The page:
One of the first things they teach you in the Army is resilience. The best way to teach this involves pain and discomfort. My many encounters with this lesson were ingrained in my mind, as was the point of most things the Army (or life) teaches you. Resilience is not handed to you when you graduate high school or college; it is earned in our weakest moments. We can build a better foundation against future deprivation through these challenging times.
In a Drill Sergeant’s mind, they are making you “hard.” Getting you ready for the inevitable hardship of war and loss. My first experience and lesson #1 of resilience was about a week into basic training in the Fall of 2009 when we had to stand outside in a rigid position for 3+ hours. Any movement would add more time to that clock, and it was misery. Think about your young children and how even a 1-minute timeout is excruciating; it is a simple lesson. Others learn a similar lesson playing contact and endurance sports. Mile seven of the run isn’t fun, and neither is sprinting in football gear, but it builds toughness. That toughness does not equate to resilience, but it is that first step and the beginning of the journey.
Lesson #2 is combining pain and discomfort with decision-making. This is often referred to as “courage under fire.” As I sit here writing this, I’m looking out my window at a weakened version of a European hedgerow. I recall the feelings of the 101st Airborne Division, who just ten days from now, 77 years ago, would be trapped in one of the more brutal battles in WW2, Bastogne. The utter discomfort and pain they felt covered lesson #1, but they also had to repel and defeat the enemy. Survival instincts are built and tempered under the duress of problematic situations. It makes us understand that being resilient means we must overcome and get beyond what we are going through. We must place within ourselves the ability to make decisions even when under immense pressure. Risk assessments and contingency plans help alleviate all the thought needed when we are in that “battle mode.” Still, the true courage under fire comes from the trust and belief in one’s abilities, a staple in the lessons of true resilience.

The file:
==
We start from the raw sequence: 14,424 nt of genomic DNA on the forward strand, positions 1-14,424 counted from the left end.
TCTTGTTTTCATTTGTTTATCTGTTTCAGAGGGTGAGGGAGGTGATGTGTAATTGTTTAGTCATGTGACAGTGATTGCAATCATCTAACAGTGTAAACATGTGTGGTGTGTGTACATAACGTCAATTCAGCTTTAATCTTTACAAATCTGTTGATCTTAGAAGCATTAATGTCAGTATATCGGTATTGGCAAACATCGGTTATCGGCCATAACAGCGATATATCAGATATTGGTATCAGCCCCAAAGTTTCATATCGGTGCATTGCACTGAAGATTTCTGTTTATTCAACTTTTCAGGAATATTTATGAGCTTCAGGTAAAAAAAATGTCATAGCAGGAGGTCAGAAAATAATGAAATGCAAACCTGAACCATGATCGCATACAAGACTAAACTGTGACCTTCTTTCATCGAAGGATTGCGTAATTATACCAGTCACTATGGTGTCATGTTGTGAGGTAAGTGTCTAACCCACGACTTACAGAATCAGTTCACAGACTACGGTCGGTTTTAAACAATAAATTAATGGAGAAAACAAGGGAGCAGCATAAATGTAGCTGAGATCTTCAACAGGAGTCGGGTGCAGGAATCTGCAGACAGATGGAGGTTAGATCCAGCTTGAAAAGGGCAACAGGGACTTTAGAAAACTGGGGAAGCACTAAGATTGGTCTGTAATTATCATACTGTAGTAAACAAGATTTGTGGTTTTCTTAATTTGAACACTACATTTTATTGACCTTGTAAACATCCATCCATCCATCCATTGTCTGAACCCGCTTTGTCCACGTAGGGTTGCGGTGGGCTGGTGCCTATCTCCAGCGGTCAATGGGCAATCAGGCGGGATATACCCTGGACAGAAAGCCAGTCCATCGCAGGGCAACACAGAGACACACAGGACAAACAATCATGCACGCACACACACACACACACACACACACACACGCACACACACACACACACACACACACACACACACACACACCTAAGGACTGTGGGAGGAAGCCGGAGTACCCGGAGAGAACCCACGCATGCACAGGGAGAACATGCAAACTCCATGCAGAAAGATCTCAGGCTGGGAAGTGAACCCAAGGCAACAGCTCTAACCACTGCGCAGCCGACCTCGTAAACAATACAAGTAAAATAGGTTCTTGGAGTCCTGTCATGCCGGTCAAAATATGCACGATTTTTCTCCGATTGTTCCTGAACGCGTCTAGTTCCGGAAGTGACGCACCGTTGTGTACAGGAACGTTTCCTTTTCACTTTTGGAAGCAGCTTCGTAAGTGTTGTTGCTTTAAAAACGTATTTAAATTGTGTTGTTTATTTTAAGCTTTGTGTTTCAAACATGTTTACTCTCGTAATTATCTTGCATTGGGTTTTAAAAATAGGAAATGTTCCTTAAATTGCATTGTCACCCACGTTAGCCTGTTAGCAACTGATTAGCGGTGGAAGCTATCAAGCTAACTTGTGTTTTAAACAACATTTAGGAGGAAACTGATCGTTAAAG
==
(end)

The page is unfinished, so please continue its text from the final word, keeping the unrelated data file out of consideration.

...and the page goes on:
Lesson #3 combines the previous plus one tiny word, loss. It is such a simple word, loss, but it truly bears a lot of our understanding of resilience. To stay true to the previous analogies of war often comes the loss of life. When a brother falls in combat, it is almost like you lose a piece of yourself, and if we were talking about the emotional complexities of that feeling, we would look here. We must push through that loss and get to the end of that path. Psychologically your mind is battling many things through lesson three, and it is essential to remember the instincts you learned from lesson one; the pain will go away. To be genuinely resilient through lesson three, we cannot quit, we cannot falter, we cannot despair.
The great thing about the military form of resilience training is that it runs parallel to a civilian world. It is a different dimension and often more challenging to push through but similar, nevertheless. Items and lessons above also happen outside of the military. That physical pain can be replaced with equal hostile surroundings of large projects and short timelines for clients, professors, or bosses. Resilience is not always learned at a young age; in fact, it may never be added to your repertoire. The powerful have not struggled throughout history and learned true resilience as they prey on the weak or less fortunate. We must remember this one fact, that to be resilient means that in order to exit from that difficulty, the path must not be built on the backs of others. We cannot say we overcame that misfortune but left others in our dust. For truly, the resilient view friendships and partnerships as the wall of their castle. Fear and escapism are not defenses in removing those hardships from our lives.
A final thought and is that resilience should be seen as a virtue. As we know, virtues are not easily acquired either. The battles we face through the three lessons can (and should) be offered up for the less fortunate. As we know, no matter the situation we are in, someone always has it worse, and in that belief, we cannot pity ourselves into believing that our hardship is the worst version of that situation. The temptation to quit could be seen as the antonym of resilience. No matter your personal view and whom you deem as the harbinger of that temptation, it is a real obstacle in overcoming the pains of lesson one, the decisions of lesson two, and overcoming the loss of lesson three. We cannot let the weakness of that temptation permeate our will, for without our will, we are, but dogs in a storm scared at the sound of our own voice.